NORTH KOREA HAS staged its most powerful nuclear test yet, claiming a breakthrough with a “miniaturised” device in a striking act of defiance to global powers including its sole patron China.
The communist state said it had staged its third test with a “successful” underground detonation, in a riposte to what it said was US “hostility”. Its claim of miniaturisation suggests that it is a step closer to fitting a nuclear warhead onto a ballistic missile.
The confirmation from North Korean news agency KCNA came nearly three hours after seismic monitors detected an unusual tremor at 0257 GMT in the area of the country’s Punggye-ri nuclear test site, close to the Chinese border.
Analysts said the timing appeared to be an attention-grabbing calculation from a state well versed in provocative acts, coming just ahead of US President Barack Obama’s State of the Union address at the start of his second term.
Obama said that North Korea’s “provocative” nuclear test did not make it more secure and called for “swift” and “credible” international action in response.
Obama also vowed in a written statement that Washington would remain vigilant in the face of the underground nuclear test by the Stalinist state and steadfast in its defence commitments to its allies in Asia.
Two previous tests
North Korea’s two previous tests in 2006 and 2009 triggered waves of UN sanctions, and the Security Council is set to meet in emergency session this morning in New York in response to the third detonation.
The UN secretary general Ban Ki-moon condemned the underground test as “a clear and grave violation of the relevant Security Council resolutions,” said his spokesman Martin Nesirky.
“It is deplorable that Pyongyang defied the strong and unequivocal call from the international community to refrain from any further provocative measures,” Ban added in the comments.
On a technical level, along with the miniaturisation aspect, experts are hungry to know if North Korea used up more of its scarce reserves of plutonium, or exploited uranium in a new and self-sustaining path to atomic detonations.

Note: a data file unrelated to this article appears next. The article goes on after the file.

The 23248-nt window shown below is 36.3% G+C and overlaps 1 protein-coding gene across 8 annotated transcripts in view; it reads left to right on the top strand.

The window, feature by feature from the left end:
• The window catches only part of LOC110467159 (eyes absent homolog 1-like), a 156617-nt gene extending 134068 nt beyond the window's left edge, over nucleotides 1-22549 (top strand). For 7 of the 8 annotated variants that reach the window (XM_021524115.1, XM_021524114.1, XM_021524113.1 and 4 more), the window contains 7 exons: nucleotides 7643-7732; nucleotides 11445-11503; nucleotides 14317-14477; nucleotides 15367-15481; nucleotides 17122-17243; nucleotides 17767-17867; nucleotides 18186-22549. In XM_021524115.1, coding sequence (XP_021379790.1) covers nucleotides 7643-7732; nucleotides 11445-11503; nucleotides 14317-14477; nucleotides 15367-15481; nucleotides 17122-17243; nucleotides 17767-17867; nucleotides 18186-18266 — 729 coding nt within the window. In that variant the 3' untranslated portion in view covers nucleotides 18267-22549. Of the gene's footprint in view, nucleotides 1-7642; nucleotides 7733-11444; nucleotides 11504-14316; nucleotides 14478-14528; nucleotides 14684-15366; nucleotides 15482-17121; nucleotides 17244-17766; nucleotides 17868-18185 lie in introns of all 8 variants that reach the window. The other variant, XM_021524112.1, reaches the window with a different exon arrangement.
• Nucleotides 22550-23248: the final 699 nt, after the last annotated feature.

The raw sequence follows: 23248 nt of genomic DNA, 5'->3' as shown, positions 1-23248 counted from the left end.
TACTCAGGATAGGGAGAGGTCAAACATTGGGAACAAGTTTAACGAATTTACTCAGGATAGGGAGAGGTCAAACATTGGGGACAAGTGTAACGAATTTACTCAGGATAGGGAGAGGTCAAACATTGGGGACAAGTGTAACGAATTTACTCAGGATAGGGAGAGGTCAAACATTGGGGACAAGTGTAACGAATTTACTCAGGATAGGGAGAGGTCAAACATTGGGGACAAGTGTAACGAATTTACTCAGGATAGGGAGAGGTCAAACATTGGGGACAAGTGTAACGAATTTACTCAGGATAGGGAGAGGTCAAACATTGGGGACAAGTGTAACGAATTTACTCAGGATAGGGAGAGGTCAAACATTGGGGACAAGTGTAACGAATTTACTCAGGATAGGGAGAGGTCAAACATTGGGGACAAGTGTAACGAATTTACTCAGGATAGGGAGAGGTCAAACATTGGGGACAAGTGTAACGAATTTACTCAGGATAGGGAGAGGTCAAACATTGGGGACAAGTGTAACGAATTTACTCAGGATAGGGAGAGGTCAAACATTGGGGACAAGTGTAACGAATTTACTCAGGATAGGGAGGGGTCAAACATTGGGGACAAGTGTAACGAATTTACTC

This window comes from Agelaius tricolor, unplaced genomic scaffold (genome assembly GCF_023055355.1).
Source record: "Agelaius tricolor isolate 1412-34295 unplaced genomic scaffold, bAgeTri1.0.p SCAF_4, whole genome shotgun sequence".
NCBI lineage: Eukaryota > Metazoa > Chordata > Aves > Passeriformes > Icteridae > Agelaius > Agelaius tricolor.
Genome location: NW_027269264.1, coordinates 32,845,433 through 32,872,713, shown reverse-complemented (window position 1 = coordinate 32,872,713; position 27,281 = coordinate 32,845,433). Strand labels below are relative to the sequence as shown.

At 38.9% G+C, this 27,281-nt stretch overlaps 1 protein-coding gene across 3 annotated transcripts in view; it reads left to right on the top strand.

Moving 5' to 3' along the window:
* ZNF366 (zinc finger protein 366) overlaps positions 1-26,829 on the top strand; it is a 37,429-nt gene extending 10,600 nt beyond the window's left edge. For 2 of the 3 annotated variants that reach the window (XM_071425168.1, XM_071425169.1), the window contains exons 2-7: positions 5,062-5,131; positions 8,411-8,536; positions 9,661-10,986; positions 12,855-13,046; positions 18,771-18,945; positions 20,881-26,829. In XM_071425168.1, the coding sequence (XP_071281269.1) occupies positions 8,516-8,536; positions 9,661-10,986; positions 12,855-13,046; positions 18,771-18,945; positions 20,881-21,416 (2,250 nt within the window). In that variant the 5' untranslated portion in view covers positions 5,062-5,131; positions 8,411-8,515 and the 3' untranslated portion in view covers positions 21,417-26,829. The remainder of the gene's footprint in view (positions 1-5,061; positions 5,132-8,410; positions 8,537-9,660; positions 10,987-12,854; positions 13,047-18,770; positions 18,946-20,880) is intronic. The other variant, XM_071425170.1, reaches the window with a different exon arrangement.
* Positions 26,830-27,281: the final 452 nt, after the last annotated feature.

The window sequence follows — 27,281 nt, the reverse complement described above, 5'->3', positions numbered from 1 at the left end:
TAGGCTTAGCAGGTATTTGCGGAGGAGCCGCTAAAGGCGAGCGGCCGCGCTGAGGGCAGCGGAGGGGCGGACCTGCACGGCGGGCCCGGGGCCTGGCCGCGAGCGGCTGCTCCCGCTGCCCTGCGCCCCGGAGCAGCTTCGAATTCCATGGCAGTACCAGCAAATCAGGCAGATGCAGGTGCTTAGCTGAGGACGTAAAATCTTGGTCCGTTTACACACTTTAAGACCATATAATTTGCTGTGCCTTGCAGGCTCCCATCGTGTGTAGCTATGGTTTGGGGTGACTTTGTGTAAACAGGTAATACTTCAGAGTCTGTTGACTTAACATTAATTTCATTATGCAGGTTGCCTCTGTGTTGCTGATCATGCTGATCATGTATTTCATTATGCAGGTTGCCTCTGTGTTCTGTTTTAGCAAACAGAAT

The test came after North Korea earlier had called for “high-intensity” action and further long-range rocket launches, after incurring UN wrath for firing a ballistic rocket in December.
Tuesday’s explosion yielded six to seven kilotons, South Korean defence ministry spokesman Kim Min-Seok told reporters, significantly more than the 2006 and 2009 tests.
He said it was unclear yet whether uranium was used.
The explosive yield compared with 15 kilotons in the world’s first atomic bomb dropped by the United States on the Japanese city of Hiroshima in 1945.
North Korea’s first test yielded less than one kiloton and was widely seen as a dud. The second test yielded between two and six kilotons, according to Seoul.
Pyongyang’s promise of a “higher-level” test had fuelled speculation it would be of a uranium device.
A uranium test would confirm suspicions that the North has been secretly enriching weapons-grade uranium for years and open a path for Pyongyang to significantly expand its small nuclear arsenal.
There will be particular concern at any sign that the North has made progress in the technically complex process of “miniaturising” a bomb to fit on the head of a long-range missile.
Proven miniaturisation ability would take on added significance in the wake of December’s rocket launch, which marked a major step forward in ballistic prowess, and provoked still-tighter UN sanctions.
At the UN Security Council, the United States and its allies will push hard for China to get tough with its erratic ally.
But China’s leverage is limited, analysts say, by its fear of a North Korean collapse and the prospect of a reunified, US-allied Korea directly on its border.